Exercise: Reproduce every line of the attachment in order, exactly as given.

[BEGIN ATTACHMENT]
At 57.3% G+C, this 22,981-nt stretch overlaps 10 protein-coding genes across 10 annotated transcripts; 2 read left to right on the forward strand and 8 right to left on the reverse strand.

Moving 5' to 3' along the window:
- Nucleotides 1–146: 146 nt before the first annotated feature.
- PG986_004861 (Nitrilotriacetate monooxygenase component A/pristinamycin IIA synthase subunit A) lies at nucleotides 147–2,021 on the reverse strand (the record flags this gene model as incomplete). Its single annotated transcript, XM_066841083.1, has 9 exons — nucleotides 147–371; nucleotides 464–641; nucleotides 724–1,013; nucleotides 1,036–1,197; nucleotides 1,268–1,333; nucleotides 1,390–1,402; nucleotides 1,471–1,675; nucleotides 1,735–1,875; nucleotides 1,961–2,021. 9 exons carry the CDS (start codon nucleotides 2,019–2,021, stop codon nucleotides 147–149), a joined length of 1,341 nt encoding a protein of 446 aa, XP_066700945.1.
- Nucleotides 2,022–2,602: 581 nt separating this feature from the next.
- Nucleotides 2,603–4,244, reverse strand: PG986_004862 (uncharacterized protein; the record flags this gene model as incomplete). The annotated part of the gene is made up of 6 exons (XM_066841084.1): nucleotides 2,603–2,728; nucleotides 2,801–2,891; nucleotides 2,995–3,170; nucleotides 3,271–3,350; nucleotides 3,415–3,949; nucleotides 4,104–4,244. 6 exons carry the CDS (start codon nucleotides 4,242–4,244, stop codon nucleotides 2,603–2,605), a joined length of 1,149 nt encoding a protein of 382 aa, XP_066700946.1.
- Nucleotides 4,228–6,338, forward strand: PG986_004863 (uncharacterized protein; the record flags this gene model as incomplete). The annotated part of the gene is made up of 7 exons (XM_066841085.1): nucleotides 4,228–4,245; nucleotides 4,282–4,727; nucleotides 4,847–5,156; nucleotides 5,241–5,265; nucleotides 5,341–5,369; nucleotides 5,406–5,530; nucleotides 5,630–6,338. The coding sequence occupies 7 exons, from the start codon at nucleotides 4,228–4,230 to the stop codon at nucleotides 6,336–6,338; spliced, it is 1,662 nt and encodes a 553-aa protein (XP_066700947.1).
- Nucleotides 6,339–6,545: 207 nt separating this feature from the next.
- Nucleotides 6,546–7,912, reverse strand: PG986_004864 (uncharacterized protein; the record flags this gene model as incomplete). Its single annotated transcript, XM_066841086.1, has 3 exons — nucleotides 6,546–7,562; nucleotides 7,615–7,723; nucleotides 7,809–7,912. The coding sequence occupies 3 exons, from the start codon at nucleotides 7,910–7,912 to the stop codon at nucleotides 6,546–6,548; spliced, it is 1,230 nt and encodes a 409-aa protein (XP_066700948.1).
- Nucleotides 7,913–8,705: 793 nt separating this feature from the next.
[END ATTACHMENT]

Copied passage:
At 57.3% G+C, this 22,981-nt stretch overlaps 10 protein-coding genes across 10 annotated transcripts; 2 read left to right on the forward strand and 8 right to left on the reverse strand.

Moving 5' to 3' along the window:
- Nucleotides 1–146: 146 nt before the first annotated feature.
- PG986_004861 (Nitrilotriacetate monooxygenase component A/pristinamycin IIA synthase subunit A) lies at nucleotides 147–2,021 on the reverse strand (the record flags this gene model as incomplete). Its single annotated transcript, XM_066841083.1, has 9 exons — nucleotides 147–371; nucleotides 464–641; nucleotides 724–1,013; nucleotides 1,036–1,197; nucleotides 1,268–1,333; nucleotides 1,390–1,402; nucleotides 1,471–1,675; nucleotides 1,735–1,875; nucleotides 1,961–2,021. 9 exons carry the CDS (start codon nucleotides 2,019–2,021, stop codon nucleotides 147–149), a joined length of 1,341 nt encoding a protein of 446 aa, XP_066700945.1.
- Nucleotides 2,022–2,602: 581 nt separating this feature from the next.
- Nucleotides 2,603–4,244, reverse strand: PG986_004862 (uncharacterized protein; the record flags this gene model as incomplete). The annotated part of the gene is made up of 6 exons (XM_066841084.1): nucleotides 2,603–2,728; nucleotides 2,801–2,891; nucleotides 2,995–3,170; nucleotides 3,271–3,350; nucleotides 3,415–3,949; nucleotides 4,104–4,244. 6 exons carry the CDS (start codon nucleotides 4,242–4,244, stop codon nucleotides 2,603–2,605), a joined length of 1,149 nt encoding a protein of 382 aa, XP_066700946.1.
- Nucleotides 4,228–6,338, forward strand: PG986_004863 (uncharacterized protein; the record flags this gene model as incomplete). The annotated part of the gene is made up of 7 exons (XM_066841085.1): nucleotides 4,228–4,245; nucleotides 4,282–4,727; nucleotides 4,847–5,156; nucleotides 5,241–5,265; nucleotides 5,341–5,369; nucleotides 5,406–5,530; nucleotides 5,630–6,338. The coding sequence occupies 7 exons, from the start codon at nucleotides 4,228–4,230 to the stop codon at nucleotides 6,336–6,338; spliced, it is 1,662 nt and encodes a 553-aa protein (XP_066700947.1).
- Nucleotides 6,339–6,545: 207 nt separating this feature from the next.
- Nucleotides 6,546–7,912, reverse strand: PG986_004864 (uncharacterized protein; the record flags this gene model as incomplete). Its single annotated transcript, XM_066841086.1, has 3 exons — nucleotides 6,546–7,562; nucleotides 7,615–7,723; nucleotides 7,809–7,912. The coding sequence occupies 3 exons, from the start codon at nucleotides 7,910–7,912 to the stop codon at nucleotides 6,546–6,548; spliced, it is 1,230 nt and encodes a 409-aa protein (XP_066700948.1).
- Nucleotides 7,913–8,705: 793 nt separating this feature from the next.